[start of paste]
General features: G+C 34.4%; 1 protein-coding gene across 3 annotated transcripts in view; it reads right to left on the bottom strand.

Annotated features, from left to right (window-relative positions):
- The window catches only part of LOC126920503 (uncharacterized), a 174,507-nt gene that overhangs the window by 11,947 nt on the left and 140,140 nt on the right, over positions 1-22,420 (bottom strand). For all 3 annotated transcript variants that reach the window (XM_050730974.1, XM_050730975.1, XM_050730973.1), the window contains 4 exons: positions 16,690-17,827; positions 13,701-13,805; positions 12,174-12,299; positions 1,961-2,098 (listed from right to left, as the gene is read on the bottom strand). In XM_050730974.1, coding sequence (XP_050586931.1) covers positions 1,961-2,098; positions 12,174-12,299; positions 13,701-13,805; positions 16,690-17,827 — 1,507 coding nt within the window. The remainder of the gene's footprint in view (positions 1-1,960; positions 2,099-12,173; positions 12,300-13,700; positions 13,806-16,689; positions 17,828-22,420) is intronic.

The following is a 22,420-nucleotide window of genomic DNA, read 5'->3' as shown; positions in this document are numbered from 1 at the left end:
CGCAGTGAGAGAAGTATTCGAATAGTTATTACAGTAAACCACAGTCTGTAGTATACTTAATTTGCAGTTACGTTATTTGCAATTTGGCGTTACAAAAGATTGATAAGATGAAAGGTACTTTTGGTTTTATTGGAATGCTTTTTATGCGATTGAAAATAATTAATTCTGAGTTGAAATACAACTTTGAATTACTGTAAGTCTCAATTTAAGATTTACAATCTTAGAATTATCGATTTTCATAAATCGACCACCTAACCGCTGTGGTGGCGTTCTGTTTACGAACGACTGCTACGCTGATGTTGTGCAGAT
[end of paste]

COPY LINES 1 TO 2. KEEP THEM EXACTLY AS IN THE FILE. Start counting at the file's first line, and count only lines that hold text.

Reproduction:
General features: G+C 34.4%; 1 protein-coding gene across 3 annotated transcripts in view; it reads right to left on the bottom strand.

Annotated features, from left to right (window-relative positions):